Responsibility And The Negligence Standard, Joseph Raz Jan 2009

Responsibility And The Negligence Standard, Joseph Raz

Faculty Scholarship

The paper has dual aim: to analyse the structure of negligence, and to use it to offer an explanation of responsibility (for actions, omissions, consequences) in terms of the relations which must exist between the action (omission, etc.) and the agents powers of rational agency if the agent is responsible for the action. The discussion involves reflections on the relations between the law and the morality of negligence, the difference between negligence and strict liability, the role of excuses and the grounds of duties to pay damages.


Excuse Doctrine: The Eisenberg Uncertainty Principle, Victor P. Goldberg Jan 2009

Excuse Doctrine: The Eisenberg Uncertainty Principle, Victor P. Goldberg

Faculty Scholarship

Professor Mel Eisenberg argued in a recent paper for an expansion of the excuse doctrines. He argues that performance should be excused in those instances when parties tacitly assume that a given kind of circumstance will not occur during the contract time (the shared-assumption test). In addition, he argues that there should be a partial excuse when a change in prices would be sufficiently large to leave the promisor with a loss significantly greater than would have reasonably been expected (the bounded-risk test). This paper questions his first proposition by re-examining the Coronation cases and Taylor v Caldwell. His bounded-risk ...


Executions, Deterrence And Homicide: A Tale Of Two Cities, Franklin Zimring, Jeffrey Fagan, David T. Johnson Jan 2009

Executions, Deterrence And Homicide: A Tale Of Two Cities, Franklin Zimring, Jeffrey Fagan, David T. Johnson

Faculty Scholarship

We compare homicide rates in two quite similar cities with vastly different execution risks. Singapore had an execution rate close to 1 per million per year until an explosive twentyfold increase in 1994-95 and 1996-97 to a level that we show was probably the highest in the world. Then over the next 11 years, Singapore executions dropped by about 95%. Hong Kong, by contrast,has no executions all during the last generation and abolished capital punishment in 1993. Homicide levels and trends are remarkably similar in these two cities over the 35 years after 1973, with neither the surge in ...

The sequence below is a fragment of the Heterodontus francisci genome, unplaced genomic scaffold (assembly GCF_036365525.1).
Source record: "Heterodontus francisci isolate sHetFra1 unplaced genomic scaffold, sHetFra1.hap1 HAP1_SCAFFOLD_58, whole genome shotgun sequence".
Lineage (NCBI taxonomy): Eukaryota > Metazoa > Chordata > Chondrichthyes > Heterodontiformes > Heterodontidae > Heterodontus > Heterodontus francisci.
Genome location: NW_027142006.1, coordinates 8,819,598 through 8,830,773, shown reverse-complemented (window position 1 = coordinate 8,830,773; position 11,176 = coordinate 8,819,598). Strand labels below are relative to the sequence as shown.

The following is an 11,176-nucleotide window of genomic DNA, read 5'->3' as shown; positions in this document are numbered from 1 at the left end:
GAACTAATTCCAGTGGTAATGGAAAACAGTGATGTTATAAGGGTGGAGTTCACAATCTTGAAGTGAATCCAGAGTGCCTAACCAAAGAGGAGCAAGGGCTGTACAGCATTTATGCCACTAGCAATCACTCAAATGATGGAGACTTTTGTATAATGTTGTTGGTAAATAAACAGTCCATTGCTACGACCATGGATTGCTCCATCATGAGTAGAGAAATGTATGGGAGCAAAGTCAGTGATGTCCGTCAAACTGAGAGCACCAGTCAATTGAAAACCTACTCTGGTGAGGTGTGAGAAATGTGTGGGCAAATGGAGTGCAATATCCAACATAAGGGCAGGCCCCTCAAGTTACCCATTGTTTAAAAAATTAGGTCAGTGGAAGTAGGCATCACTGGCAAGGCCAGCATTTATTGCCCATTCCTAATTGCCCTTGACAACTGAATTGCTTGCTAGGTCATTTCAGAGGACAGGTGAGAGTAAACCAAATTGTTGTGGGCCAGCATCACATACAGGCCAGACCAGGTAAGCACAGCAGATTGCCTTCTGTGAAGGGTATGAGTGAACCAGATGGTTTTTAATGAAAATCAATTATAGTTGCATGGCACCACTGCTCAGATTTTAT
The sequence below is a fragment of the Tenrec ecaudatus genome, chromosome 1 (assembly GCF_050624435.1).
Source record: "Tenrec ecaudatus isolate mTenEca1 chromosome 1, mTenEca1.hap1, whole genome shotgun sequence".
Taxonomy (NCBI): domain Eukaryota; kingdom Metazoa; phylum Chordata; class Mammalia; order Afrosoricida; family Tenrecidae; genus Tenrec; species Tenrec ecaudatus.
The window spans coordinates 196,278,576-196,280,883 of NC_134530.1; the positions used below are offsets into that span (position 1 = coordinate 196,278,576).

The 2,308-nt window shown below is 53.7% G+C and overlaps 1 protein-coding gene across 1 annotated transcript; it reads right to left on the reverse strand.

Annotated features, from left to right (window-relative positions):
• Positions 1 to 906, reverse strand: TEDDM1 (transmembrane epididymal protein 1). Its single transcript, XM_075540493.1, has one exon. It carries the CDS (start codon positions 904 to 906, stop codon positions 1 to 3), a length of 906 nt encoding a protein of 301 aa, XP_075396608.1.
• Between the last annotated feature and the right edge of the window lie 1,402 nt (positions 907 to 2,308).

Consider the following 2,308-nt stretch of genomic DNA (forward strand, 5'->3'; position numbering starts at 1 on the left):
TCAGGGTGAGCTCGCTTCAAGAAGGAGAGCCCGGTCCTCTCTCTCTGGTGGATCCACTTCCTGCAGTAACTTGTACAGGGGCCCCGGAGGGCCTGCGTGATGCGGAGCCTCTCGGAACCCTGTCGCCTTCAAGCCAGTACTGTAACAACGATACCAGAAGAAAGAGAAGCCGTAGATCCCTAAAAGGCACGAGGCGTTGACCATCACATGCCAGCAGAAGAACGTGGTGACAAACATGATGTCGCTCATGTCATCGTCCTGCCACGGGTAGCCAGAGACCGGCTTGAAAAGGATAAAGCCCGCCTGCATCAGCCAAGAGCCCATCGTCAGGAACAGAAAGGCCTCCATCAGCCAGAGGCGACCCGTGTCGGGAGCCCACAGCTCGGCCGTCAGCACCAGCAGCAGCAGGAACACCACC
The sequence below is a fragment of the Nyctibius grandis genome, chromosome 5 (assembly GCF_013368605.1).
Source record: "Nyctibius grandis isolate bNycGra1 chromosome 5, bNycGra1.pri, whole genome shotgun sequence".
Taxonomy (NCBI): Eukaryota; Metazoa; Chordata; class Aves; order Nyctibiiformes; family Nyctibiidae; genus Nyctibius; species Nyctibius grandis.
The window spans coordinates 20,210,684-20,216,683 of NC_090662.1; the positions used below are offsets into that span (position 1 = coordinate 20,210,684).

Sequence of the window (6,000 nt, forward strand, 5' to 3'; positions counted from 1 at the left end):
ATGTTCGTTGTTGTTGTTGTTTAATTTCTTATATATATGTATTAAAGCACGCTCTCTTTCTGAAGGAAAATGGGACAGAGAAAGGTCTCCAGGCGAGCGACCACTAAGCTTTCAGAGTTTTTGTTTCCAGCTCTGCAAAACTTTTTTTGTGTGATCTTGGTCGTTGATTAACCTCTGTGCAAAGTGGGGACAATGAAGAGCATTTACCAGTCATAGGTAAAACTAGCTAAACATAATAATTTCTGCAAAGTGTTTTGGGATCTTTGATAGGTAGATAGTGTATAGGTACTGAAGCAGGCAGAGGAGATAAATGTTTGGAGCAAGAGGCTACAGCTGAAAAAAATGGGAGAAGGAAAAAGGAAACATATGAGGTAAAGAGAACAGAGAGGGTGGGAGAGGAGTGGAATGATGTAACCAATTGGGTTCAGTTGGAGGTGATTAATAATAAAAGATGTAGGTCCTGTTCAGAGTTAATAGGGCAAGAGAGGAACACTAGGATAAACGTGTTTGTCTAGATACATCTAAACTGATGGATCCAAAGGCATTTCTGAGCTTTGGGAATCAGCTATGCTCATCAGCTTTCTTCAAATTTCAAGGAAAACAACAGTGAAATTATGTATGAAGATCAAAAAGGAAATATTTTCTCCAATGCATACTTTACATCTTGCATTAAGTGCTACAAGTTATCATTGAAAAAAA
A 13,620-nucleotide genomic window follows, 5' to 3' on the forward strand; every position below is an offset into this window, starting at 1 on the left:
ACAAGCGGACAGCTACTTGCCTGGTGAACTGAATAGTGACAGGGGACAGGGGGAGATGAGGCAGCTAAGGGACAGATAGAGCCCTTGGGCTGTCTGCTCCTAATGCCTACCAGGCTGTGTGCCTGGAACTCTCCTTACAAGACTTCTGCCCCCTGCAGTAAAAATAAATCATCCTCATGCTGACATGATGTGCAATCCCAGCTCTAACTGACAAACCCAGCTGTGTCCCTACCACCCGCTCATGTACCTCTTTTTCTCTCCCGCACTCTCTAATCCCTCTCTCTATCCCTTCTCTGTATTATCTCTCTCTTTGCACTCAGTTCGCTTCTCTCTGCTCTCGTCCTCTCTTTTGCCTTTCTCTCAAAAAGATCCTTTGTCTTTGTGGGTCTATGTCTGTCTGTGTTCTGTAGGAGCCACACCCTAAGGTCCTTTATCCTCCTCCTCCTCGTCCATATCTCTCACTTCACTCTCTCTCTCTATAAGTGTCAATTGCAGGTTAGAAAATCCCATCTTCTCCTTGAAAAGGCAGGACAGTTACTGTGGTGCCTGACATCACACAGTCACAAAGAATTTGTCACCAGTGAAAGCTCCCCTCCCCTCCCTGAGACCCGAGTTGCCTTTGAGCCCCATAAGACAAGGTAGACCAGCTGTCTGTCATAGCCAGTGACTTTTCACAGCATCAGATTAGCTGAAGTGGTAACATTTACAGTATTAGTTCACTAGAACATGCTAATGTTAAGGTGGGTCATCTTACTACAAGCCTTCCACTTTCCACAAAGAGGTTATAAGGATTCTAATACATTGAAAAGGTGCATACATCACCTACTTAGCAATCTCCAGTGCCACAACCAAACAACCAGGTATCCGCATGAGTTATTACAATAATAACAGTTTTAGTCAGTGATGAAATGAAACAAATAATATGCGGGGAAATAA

Free Enterprise Fund V. Public Company Accounting Oversight Board, Peter L. Strauss Jan 2009

Free Enterprise Fund V. Public Company Accounting Oversight Board, Peter L. Strauss

Faculty Scholarship

This is the introductory essay in an electronically published roundtable sponsored by the Vanderbilt Law Review on the Supreme Court's forthcoming consideration of Free Enterprise Fund v. Public Company Accounting Oversight Board, a case raising important separation of powers questions and thought by some to foreshadow overruling or limiting of such precedents as Humphrey's Executor v. United States (sustaining independent regulatory commissions) and Morrison v. Olson (sustaining the independent counsel). The PCAOB is an unusual independent government authority appointed by the Commissioners of the SEC and subject to its oversight; PCAOB members are only by the Commission, and ...


Pot As Pretext: Marijuana, Race And The New Disorder In New York City Street Policing, Amanda Geller, Jeffrey Fagan Jan 2009

Pot As Pretext: Marijuana, Race And The New Disorder In New York City Street Policing, Amanda Geller, Jeffrey Fagan

Faculty Scholarship

Although possession of small quantities of marijuana has been decriminalized in New York State since the late 1970s, arrests for marijuana possession in New York City have increased more than tenfold since the mid-1990s, and remain high more than ten years later. This rise has been a notable component of the City’s “Order Maintenance Policing” strategy, designed to aggressively target low-level offenses, usually through street interdictions known as “Stop, Question, and Frisk” activity. We analyze data on 2.2 million stops and arrests carried out from 2004 to 2008, and identify significant racial disparities in the implementation of marijuana ...